Cytokine testing panels: a quack-tivating flop

I’ll just get straight to the point: cytokine testing didn’t work for ME/CFS and it doesn’t look like it will work for Long COVID or post-vaccination syndrome. The tests are probably a waste of money right now.

What are cytokines

Cytokines are small proteins that are important in cell signaling. Your immune system uses them for signaling. Wikipedia has a longer description if you’re interested:

Cytokines are a broad and loose category of small proteins (~5–25 kDa[1]) important in cell signaling. Due to their size, cytokines cannot cross the lipid bilayer of cells to enter the cytoplasm and therefore typically exert their functions by interacting with specific cytokine receptors on the target cell surface. Cytokines have been shown to be involved in autocrine, paracrine and endocrine signaling as immunomodulating agents.

ME/CFS hype

*CFS = chronic fatigue syndrome

In 2010, Broderick and colleagues published A Formal Analysis of Cytokine Networks in Chronic Fatigue Syndrome. They measured the levels of 16 different cytokines in 40 female CFS patients and 59 controls. They were looking for any patterns that might distinguish the CFS patients from controls.

Fast forward 9 years later and it was becoming clear that cytokines weren’t panning out. In 2019, Yang and colleagues published a review paper on cytokines where they concluded:

Moreover, there is no evidence to support the use of CSF cytokines as independent diagnostic indices. Nevertheless, a comprehensive evaluation of changes in circulating and CSF cytokines may improve clinical understanding of the pathophysiology of patients with CFS, aiding in the establishment of an appropriate diagnosis. Importantly, the available evidence does not support the value of cytokines as therapeutic targets. We believe that an improved understanding of cytokine-related mechanisms will be helpful to explore new cytokine-related therapeutic targets.
The clinical value of cytokines in chronic fatigue syndrome - PMC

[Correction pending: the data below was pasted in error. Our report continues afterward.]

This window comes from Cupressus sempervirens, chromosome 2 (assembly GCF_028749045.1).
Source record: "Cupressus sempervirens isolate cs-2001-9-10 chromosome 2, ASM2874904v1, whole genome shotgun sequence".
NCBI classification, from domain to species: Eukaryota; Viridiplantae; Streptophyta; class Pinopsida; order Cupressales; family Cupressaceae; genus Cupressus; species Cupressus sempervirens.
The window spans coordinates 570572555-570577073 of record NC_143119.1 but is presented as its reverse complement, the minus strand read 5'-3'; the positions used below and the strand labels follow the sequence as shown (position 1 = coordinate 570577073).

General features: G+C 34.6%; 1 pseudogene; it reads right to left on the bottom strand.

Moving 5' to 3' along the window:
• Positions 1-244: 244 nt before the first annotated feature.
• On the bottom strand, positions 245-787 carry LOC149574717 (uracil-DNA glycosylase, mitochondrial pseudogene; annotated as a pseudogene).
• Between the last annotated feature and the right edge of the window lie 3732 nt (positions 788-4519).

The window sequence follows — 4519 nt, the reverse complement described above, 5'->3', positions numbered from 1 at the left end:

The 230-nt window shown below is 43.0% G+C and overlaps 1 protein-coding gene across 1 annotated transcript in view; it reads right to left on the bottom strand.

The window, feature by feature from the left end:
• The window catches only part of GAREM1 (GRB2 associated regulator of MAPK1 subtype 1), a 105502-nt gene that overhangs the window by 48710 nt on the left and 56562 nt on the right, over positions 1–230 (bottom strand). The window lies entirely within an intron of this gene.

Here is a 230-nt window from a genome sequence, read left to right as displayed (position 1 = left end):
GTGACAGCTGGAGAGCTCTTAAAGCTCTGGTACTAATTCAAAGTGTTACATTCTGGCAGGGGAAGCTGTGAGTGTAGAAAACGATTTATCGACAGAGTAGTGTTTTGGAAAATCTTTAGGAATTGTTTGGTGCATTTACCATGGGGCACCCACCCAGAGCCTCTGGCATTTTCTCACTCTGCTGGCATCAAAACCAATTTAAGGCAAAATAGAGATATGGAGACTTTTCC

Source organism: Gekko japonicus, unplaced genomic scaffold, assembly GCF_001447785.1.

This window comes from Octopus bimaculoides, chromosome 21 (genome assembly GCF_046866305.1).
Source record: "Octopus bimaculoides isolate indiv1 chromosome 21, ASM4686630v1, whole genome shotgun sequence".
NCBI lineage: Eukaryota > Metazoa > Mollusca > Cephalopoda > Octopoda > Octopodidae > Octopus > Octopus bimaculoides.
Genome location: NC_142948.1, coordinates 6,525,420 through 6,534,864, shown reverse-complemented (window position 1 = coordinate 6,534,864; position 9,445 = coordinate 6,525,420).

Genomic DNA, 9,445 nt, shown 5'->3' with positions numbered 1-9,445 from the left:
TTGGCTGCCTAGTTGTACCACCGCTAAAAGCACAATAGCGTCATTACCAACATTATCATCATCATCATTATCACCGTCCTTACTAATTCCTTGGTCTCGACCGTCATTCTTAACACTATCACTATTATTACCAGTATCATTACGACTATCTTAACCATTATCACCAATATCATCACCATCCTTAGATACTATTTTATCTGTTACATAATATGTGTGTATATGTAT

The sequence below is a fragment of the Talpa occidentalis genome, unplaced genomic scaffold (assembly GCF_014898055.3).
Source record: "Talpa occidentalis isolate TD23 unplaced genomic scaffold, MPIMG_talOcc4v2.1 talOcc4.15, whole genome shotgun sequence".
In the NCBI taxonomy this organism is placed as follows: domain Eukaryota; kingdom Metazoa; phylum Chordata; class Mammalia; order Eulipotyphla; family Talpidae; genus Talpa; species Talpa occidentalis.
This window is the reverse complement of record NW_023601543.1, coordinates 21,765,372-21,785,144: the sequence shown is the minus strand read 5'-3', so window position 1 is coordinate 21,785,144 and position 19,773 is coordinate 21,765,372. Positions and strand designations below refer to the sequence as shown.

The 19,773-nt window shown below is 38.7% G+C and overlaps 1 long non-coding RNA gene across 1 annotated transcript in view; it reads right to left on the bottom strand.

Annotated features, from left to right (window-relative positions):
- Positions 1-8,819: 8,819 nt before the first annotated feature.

They’re saying that it’s not a useful diagnostic and that you shouldn’t use cytokines as a benchmark for whether or not the patient is getting better.

IncellDX, a company selling cytokine test for Long COVID and post-vax

Bruce Patterson of IncellDX thought that measuring cytokines would be useful in treating Long COVID and vaccine injury.

He also thought that CCR5 antagonists like leronlimab and maraviroc would be useful in treating Long COVID. CCR5 is a receptor that attaches to various cytokines, one of which is CCL5 or RANTES. The theory is that too many inflammatory cytokines in the body are (somehow) responsible for Long COVID / PASC.

Specifically, elevations in C-C chemokine ligand 5 (CCL5)/RANTES (Regulated on Normal T-cell Expression and Secretion), IL-2, IL-6, IFN-gamma and Vascular Endothelial Growth Factor (VEGF), along with decrease in CCL4 have been observed in patients and are hypothesized to be contributing to the pathophysiology of PASC (8).
Case series: Maraviroc and pravastatin as a therapeutic option to treat long COVID/Post-acute sequelae of COVID (PASC) - PMC

Blocking the CCR5 receptor would theoretically help correct over-activation of the immune system.

In practice it doesn’t seem to work. It turns out that the leronlimab randomized controlled trial for Long COVID was a bust.